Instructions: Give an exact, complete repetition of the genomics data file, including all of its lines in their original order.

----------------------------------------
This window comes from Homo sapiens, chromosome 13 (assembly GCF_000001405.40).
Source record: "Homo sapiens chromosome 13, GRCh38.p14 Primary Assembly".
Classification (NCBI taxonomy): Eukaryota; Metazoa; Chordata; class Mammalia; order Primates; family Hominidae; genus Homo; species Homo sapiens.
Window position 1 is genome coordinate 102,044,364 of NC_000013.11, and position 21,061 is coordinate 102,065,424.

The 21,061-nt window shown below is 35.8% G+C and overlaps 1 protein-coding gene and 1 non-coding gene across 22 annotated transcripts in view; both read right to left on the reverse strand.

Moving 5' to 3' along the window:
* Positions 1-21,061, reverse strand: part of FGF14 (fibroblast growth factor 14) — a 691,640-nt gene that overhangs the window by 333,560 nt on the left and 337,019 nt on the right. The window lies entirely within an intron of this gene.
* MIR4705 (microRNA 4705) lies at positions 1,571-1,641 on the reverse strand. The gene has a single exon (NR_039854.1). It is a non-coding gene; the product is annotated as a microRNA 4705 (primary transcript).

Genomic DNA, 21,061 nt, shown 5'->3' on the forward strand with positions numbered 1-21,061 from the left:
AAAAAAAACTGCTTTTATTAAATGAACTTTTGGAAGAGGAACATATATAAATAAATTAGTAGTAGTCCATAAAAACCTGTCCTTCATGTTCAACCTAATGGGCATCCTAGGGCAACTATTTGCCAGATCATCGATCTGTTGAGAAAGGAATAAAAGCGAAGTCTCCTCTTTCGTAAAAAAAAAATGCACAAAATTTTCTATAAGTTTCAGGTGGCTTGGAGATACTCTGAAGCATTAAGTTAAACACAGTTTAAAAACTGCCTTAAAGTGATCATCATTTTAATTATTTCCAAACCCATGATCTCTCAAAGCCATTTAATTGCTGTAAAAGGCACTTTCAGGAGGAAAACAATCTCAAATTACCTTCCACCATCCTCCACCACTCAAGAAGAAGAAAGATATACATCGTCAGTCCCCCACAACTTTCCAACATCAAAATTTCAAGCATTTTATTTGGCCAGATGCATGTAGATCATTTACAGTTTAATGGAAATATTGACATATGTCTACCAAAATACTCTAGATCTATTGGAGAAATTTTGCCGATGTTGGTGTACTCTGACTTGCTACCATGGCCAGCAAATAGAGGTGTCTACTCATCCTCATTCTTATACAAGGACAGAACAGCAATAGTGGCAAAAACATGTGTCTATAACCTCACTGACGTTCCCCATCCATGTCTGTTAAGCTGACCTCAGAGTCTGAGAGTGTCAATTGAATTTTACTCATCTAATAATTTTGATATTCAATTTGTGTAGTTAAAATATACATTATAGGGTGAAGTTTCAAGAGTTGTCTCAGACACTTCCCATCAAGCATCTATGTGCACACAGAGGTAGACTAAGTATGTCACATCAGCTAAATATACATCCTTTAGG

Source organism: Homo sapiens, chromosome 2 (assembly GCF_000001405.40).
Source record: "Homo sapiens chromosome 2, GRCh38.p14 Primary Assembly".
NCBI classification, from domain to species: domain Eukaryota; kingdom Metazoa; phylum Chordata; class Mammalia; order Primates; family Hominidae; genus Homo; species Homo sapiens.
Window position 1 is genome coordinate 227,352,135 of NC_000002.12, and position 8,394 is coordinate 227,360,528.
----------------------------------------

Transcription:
This window comes from Homo sapiens, chromosome 13 (assembly GCF_000001405.40).
Source record: "Homo sapiens chromosome 13, GRCh38.p14 Primary Assembly".
Classification (NCBI taxonomy): Eukaryota; Metazoa; Chordata; class Mammalia; order Primates; family Hominidae; genus Homo; species Homo sapiens.
Window position 1 is genome coordinate 102,044,364 of NC_000013.11, and position 21,061 is coordinate 102,065,424.

The 21,061-nt window shown below is 35.8% G+C and overlaps 1 protein-coding gene and 1 non-coding gene across 22 annotated transcripts in view; both read right to left on the reverse strand.

Moving 5' to 3' along the window:
* Positions 1-21,061, reverse strand: part of FGF14 (fibroblast growth factor 14) — a 691,640-nt gene that overhangs the window by 333,560 nt on the left and 337,019 nt on the right. The window lies entirely within an intron of this gene.
* MIR4705 (microRNA 4705) lies at positions 1,571-1,641 on the reverse strand. The gene has a single exon (NR_039854.1). It is a non-coding gene; the product is annotated as a microRNA 4705 (primary transcript).

Genomic DNA, 21,061 nt, shown 5'->3' on the forward strand with positions numbered 1-21,061 from the left:
AAAAAAAACTGCTTTTATTAAATGAACTTTTGGAAGAGGAACATATATAAATAAATTAGTAGTAGTCCATAAAAACCTGTCCTTCATGTTCAACCTAATGGGCATCCTAGGGCAACTATTTGCCAGATCATCGATCTGTTGAGAAAGGAATAAAAGCGAAGTCTCCTCTTTCGTAAAAAAAAAATGCACAAAATTTTCTATAAGTTTCAGGTGGCTTGGAGATACTCTGAAGCATTAAGTTAAACACAGTTTAAAAACTGCCTTAAAGTGATCATCATTTTAATTATTTCCAAACCCATGATCTCTCAAAGCCATTTAATTGCTGTAAAAGGCACTTTCAGGAGGAAAACAATCTCAAATTACCTTCCACCATCCTCCACCACTCAAGAAGAAGAAAGATATACATCGTCAGTCCCCCACAACTTTCCAACATCAAAATTTCAAGCATTTTATTTGGCCAGATGCATGTAGATCATTTACAGTTTAATGGAAATATTGACATATGTCTACCAAAATACTCTAGATCTATTGGAGAAATTTTGCCGATGTTGGTGTACTCTGACTTGCTACCATGGCCAGCAAATAGAGGTGTCTACTCATCCTCATTCTTATACAAGGACAGAACAGCAATAGTGGCAAAAACATGTGTCTATAACCTCACTGACGTTCCCCATCCATGTCTGTTAAGCTGACCTCAGAGTCTGAGAGTGTCAATTGAATTTTACTCATCTAATAATTTTGATATTCAATTTGTGTAGTTAAAATATACATTATAGGGTGAAGTTTCAAGAGTTGTCTCAGACACTTCCCATCAAGCATCTATGTGCACACAGAGGTAGACTAAGTATGTCACATCAGCTAAATATACATCCTTTAGG

Source organism: Homo sapiens, chromosome 2 (assembly GCF_000001405.40).
Source record: "Homo sapiens chromosome 2, GRCh38.p14 Primary Assembly".
NCBI classification, from domain to species: domain Eukaryota; kingdom Metazoa; phylum Chordata; class Mammalia; order Primates; family Hominidae; genus Homo; species Homo sapiens.
Window position 1 is genome coordinate 227,352,135 of NC_000002.12, and position 8,394 is coordinate 227,360,528.